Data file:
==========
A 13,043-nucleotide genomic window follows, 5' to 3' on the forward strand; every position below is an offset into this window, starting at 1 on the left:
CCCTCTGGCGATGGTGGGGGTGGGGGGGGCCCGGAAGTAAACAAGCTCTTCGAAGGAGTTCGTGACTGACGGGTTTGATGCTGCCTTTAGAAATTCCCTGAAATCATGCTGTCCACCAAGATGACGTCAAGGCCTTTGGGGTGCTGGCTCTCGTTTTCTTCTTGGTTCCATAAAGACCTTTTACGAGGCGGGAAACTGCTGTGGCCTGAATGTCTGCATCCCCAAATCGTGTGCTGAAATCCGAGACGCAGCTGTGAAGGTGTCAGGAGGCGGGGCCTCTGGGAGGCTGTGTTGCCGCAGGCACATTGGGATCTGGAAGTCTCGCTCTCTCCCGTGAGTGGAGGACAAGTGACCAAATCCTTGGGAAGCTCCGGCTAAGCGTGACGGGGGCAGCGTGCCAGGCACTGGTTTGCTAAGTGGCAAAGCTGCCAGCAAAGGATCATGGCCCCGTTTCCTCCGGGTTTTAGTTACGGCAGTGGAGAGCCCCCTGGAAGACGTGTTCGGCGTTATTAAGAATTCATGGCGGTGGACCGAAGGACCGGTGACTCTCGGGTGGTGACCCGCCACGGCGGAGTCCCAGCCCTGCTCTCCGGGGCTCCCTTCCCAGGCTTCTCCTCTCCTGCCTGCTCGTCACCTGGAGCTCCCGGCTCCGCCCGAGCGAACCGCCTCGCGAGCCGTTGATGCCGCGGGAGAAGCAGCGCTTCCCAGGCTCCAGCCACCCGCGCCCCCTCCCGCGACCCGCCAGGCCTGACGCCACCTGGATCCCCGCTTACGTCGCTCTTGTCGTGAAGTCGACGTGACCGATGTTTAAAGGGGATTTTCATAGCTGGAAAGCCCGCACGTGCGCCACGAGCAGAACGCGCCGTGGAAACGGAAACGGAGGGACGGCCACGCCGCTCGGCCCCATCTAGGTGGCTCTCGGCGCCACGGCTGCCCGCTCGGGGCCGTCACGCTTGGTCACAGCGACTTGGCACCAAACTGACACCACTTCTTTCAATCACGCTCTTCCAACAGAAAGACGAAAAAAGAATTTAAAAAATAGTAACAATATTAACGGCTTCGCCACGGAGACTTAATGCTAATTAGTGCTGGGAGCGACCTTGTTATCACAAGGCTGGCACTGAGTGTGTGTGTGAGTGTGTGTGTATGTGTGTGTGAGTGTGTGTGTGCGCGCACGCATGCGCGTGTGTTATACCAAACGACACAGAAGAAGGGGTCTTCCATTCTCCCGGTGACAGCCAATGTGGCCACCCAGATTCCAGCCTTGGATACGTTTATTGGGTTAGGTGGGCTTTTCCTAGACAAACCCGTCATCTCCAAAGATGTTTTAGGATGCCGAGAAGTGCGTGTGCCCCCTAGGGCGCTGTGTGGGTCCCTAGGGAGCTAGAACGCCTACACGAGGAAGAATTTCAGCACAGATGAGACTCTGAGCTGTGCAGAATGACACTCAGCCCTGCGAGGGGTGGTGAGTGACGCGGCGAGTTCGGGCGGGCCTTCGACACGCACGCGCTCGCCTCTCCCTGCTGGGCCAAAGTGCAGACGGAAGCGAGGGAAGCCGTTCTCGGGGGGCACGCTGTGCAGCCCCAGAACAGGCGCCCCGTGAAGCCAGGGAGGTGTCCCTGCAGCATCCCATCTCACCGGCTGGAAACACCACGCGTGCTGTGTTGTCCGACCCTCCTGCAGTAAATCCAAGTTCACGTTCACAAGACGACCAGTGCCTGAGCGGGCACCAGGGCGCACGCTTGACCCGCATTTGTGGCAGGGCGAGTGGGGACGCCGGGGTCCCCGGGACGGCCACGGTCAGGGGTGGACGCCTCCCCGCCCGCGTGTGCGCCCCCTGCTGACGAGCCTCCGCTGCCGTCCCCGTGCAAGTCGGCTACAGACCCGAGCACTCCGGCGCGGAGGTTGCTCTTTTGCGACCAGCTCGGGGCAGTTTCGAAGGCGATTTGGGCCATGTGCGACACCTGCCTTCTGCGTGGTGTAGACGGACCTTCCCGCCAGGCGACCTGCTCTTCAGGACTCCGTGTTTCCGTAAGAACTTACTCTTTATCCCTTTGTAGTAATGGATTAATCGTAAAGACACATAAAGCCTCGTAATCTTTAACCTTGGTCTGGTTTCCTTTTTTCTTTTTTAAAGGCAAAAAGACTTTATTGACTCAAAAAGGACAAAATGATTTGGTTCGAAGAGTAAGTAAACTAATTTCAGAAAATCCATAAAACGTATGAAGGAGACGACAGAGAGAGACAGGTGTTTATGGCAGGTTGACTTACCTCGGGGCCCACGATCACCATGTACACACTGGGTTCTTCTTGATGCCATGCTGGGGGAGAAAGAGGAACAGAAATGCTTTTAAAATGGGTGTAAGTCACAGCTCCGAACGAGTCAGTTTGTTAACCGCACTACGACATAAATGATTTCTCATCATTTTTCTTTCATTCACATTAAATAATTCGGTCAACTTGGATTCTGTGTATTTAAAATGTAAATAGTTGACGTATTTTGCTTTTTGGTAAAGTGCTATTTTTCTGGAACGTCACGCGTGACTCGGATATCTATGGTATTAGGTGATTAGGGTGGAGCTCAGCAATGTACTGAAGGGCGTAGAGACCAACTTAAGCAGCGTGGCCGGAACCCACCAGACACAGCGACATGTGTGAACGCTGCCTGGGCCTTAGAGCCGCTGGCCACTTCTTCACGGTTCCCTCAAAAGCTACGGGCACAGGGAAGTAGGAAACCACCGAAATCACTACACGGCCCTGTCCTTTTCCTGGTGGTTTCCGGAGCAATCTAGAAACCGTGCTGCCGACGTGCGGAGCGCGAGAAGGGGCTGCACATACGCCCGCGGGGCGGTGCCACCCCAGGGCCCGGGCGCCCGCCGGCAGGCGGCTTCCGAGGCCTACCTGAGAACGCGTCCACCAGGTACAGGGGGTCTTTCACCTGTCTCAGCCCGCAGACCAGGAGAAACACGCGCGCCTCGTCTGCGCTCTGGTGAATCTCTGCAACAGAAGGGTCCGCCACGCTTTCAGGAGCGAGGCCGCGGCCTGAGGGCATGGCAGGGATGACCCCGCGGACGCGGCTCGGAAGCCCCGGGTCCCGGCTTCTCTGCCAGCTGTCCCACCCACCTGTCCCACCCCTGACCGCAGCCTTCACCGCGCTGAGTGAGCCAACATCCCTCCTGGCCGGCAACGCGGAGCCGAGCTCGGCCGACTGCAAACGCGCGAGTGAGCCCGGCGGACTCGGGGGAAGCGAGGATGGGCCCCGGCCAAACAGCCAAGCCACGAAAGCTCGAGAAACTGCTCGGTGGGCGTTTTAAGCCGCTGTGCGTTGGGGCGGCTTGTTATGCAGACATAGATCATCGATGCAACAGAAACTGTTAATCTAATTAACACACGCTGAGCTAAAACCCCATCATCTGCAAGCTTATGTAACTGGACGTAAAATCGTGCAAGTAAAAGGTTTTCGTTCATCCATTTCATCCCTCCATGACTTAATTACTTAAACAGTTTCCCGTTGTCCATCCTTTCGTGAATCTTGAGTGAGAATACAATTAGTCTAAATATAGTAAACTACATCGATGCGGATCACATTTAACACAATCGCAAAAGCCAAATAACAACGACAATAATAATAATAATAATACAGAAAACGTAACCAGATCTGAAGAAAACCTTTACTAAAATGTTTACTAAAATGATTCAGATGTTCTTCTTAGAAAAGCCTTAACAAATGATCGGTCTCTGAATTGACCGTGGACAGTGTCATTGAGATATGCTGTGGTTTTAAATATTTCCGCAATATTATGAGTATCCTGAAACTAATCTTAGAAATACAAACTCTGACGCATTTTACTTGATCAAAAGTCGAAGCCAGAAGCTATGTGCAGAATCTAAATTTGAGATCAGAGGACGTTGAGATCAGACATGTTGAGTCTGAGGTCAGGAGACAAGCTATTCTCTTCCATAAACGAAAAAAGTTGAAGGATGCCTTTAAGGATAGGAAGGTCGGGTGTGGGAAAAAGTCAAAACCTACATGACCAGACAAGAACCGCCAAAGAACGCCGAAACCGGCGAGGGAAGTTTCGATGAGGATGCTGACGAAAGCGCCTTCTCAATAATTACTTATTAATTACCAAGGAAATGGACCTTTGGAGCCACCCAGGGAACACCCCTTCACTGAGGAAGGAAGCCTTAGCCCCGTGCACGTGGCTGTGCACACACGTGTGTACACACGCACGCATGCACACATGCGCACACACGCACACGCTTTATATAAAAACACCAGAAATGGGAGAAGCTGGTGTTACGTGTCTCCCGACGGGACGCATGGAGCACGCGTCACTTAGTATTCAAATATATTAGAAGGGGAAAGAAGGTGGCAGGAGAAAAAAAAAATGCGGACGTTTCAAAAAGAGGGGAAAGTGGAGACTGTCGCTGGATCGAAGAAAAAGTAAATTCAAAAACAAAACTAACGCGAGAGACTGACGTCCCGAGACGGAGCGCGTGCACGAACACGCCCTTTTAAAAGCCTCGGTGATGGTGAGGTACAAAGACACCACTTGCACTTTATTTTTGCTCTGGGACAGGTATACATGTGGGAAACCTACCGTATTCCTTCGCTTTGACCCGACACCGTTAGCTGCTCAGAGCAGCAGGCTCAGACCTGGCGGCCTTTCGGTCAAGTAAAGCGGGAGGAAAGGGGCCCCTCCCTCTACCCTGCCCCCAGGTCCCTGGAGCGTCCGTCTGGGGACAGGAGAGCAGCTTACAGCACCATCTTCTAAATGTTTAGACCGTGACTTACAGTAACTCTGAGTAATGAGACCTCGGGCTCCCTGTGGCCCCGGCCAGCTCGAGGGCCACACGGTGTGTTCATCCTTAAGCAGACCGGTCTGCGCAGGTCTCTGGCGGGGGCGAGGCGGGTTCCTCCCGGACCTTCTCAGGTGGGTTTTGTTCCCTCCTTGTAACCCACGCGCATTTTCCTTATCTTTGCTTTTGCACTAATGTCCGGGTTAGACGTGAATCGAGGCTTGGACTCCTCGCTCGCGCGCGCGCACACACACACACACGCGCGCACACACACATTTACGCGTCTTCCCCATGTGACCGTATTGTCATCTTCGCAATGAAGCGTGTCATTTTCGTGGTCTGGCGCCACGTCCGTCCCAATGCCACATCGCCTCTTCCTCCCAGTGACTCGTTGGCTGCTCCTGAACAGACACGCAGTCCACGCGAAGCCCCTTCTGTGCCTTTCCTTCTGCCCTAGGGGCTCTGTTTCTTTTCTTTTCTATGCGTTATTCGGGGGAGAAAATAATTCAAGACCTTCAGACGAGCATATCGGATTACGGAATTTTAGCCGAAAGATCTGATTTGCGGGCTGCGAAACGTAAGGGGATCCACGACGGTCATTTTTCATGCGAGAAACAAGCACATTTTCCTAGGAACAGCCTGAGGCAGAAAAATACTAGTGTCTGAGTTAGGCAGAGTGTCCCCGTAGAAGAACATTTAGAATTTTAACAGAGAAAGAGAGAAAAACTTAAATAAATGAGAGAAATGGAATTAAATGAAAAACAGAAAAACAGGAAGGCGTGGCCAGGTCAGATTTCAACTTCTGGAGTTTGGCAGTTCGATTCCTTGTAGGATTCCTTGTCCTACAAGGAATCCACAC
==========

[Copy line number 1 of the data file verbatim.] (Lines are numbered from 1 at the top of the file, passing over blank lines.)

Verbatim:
A 13,043-nucleotide genomic window follows, 5' to 3' on the forward strand; every position below is an offset into this window, starting at 1 on the left: